Thursday, October 12, 2000

Covington's school problems draw candidates


Board race is one of Tristate's hottest

By Lori Hayes
The Cincinnati Enquirer

        COVINGTON — More than half of the members of the Covington school board could be replaced next month, leaving a state-supervised reform effort hinging on the new members' commitment to the plan.

        “Accountability. That word was thrown around a lot. Let's put some action with those words,” said Marilyn Donnelly of Covington, who volunteers in the schools.

        With seven candidates — two incumbents and five newcomers — vying for three seats, the Covington election is one of the most hotly contested school board races in the Tristate. Candidates are already pointing fingers over the district's troubled past. In the last year, the superintendent resigned and the district received a scathing state review.

IF YOU GO
    The public will get a chance to question the candidates for the Covington Board of Education tonight at 7 in a communitywide forum at Holmes High's auditorium. Held by the Covington Business Council, Covington Neighborhood Collaborative and the Friends of Covington, it will be followed by a reception.

        But reform must start at the top, says Eddy VanMeter, a school administration professor at the University of Kentucky. Most candidates agree that improvement is vital, but conflict over how to get there could break the district's momentum, he said.

        “There is a need for the board to provide some continuity for the reform to take place,” he said. “... What becomes problematic is when school boards begin to micromanage the circumstances of the reform initiative.”

        The candidates will face off tonight in a communitywide debate at Holmes High School.

        Here's the lineup: Joe Boyle, Everett Dameron, Glenda Huff, incumbent Hensley Jemmott, incumbent Col Owens, Charles “Butch” Reed and Rita Wilson.

        Covington parent Renee Jackson said she'll be looking for powerful leaders. The district needs strong principals and teachers in all schools, stricter discipline and more challenging classes, she said.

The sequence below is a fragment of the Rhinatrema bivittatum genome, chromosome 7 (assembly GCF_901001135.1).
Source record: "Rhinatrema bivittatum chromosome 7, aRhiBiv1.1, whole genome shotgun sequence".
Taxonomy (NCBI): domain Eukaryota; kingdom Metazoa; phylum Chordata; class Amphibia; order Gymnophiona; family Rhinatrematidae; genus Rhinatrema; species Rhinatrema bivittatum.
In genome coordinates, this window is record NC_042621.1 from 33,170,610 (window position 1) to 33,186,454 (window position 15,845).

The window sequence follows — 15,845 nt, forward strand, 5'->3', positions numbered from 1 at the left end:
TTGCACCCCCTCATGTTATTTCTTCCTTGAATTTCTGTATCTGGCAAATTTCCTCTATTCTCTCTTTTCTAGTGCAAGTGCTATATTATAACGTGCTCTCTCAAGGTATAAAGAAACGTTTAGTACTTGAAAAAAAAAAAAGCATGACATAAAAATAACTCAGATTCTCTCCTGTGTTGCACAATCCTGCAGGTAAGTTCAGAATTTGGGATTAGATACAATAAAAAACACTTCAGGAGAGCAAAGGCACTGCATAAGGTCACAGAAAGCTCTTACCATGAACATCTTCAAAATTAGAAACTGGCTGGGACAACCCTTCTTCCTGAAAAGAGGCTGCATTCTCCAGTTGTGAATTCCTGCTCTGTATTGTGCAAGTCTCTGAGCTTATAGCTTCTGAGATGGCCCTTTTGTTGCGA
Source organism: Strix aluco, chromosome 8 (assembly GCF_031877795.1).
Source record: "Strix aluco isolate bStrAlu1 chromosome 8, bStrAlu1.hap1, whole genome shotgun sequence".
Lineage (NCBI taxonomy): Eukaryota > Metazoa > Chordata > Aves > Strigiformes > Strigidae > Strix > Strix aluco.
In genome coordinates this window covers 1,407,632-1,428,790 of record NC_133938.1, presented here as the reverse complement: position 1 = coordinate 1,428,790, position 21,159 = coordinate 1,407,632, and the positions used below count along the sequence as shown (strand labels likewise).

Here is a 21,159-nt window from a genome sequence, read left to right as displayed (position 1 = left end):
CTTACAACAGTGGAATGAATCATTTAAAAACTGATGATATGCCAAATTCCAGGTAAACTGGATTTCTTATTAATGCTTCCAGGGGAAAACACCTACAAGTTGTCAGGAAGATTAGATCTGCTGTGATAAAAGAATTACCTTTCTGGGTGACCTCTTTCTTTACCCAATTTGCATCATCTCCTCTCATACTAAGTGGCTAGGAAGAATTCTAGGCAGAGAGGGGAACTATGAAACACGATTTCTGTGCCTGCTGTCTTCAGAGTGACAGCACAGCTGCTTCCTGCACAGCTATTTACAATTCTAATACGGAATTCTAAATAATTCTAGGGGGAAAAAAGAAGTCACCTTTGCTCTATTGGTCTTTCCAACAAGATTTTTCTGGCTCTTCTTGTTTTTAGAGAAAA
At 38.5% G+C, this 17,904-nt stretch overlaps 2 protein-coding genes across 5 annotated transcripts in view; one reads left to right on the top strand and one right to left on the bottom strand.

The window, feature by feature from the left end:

“If the kids aren't academically challenged, the kids don't strive to do anything,” she said.

        A mix of parents, educators and professionals, the field of candidates brings a variety of experiences to the arena.

        But a look at their plans reveals common themes:

        • Increase parent involvement.

        • Work as a team.

        • Raise test scores.

        • Support the state's recommendations for improvement.

        All candidates say they want a more harmonious board. Last year, board members fought repeatedly and some walked out of meetings. All say the board needs to be more welcoming and visible in the community. All say real improvement will take a few years.

        The biggest disagreement is how to be a school board member.

        “There are board members who believe they are supposed to run the system,” said Hensley Jemmott, who has been on the board for five years. “That's what we pay the superintendent fat bucks to do.”

        School board candidates are often hard to come by, especially when a district is in turmoil. Other Northern Kentucky races have drawn little if any competition.

        “It's easier to serve on a school board when everything's going great and test scores are up,” said Brad Hughes of the Kentucky School Boards Association. “When a community school system has a lot of controversy, people don't offer their services.”

        Covington's wealth of candidates is born out of a cry for change. But parents and business leaders in Covington are demanding stronger schools.

        “The schools lose children, and we lose good neighbors because they're worried about their children and where they're going to school,” said Anne Mitchell, a neighborhood activist.

        Many of the political newcomers say the problems the district has faced in the past few years spurred them to run for the board.

        “Last year we had a school board full of members with their own political agenda,” said Joe Boyle.

        A parent of two Covington graduates, Mr. Boyle said the board needs “new blood” to carry out the improvement plans. And he'd like to see board lead by consensus instead of voting on issues.

        His key concerns: security and test scores. As a former school council member at Chapman Academic Vocational Education Center, Mr. Boyle helped get security cameras installed at the center, something he wants to see for all schools. He also supports tougher standards to move to the next grade.